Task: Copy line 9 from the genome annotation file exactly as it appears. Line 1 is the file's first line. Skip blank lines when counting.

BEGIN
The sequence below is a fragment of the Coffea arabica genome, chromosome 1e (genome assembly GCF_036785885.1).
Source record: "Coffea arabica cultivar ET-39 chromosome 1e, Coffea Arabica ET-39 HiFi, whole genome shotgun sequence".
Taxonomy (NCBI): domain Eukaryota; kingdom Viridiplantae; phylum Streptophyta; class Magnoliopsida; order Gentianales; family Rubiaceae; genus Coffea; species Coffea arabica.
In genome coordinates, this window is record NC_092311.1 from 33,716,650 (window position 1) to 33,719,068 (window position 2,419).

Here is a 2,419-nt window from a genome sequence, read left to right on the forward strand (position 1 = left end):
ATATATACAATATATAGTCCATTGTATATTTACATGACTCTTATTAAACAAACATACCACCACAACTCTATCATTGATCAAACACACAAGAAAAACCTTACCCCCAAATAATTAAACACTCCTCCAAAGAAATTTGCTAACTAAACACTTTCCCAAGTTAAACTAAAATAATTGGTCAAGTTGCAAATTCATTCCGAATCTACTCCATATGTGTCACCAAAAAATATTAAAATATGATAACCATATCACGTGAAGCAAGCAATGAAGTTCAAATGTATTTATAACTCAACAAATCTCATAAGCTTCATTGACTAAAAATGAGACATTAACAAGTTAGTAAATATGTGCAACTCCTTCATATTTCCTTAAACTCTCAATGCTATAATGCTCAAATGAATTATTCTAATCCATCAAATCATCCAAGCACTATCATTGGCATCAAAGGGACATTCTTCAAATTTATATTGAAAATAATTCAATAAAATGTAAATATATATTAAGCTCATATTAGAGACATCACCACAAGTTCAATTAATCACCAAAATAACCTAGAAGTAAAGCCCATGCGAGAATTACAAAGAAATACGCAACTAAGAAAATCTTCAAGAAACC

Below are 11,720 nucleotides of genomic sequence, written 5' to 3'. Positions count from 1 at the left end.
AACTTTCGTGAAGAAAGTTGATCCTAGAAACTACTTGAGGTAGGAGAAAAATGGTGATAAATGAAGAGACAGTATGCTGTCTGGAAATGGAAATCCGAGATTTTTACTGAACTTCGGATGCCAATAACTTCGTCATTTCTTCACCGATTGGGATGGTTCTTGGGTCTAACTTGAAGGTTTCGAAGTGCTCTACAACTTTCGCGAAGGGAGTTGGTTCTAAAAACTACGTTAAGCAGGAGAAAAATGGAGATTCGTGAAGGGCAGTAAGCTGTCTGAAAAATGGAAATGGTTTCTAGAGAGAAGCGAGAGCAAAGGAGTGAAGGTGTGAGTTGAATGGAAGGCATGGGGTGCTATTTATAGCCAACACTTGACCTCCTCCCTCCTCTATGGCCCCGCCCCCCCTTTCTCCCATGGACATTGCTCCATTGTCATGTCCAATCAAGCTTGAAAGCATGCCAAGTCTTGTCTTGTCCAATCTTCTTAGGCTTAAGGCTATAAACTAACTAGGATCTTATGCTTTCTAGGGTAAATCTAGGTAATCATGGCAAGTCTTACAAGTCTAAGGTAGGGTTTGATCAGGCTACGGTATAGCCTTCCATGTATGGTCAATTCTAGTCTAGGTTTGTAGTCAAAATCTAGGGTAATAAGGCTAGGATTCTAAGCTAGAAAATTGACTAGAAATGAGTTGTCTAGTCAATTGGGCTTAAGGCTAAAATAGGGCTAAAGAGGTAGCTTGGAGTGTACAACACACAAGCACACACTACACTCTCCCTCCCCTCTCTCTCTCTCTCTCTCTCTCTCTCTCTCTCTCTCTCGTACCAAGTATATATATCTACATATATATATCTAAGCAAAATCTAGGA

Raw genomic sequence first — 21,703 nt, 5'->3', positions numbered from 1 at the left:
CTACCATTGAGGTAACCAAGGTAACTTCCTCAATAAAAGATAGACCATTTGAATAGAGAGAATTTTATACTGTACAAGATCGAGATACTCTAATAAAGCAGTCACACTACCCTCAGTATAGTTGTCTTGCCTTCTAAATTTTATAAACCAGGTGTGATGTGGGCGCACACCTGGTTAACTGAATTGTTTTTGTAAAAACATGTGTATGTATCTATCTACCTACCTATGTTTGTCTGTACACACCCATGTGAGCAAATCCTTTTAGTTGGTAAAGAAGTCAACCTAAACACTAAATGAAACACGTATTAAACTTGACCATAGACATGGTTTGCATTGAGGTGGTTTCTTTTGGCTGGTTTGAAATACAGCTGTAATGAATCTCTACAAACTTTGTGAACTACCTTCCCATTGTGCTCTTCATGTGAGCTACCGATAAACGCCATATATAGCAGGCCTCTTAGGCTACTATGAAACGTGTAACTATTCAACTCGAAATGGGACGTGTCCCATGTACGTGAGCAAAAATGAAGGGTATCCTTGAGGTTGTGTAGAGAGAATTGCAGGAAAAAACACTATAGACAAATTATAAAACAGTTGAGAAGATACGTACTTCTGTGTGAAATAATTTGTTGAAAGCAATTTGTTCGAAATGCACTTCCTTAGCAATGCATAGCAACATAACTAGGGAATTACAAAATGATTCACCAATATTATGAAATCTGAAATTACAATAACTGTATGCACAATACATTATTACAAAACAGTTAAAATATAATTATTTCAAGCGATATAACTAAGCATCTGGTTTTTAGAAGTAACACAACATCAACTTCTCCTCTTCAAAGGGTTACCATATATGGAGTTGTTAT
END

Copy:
Raw genomic sequence first — 21,703 nt, 5'->3', positions numbered from 1 at the left: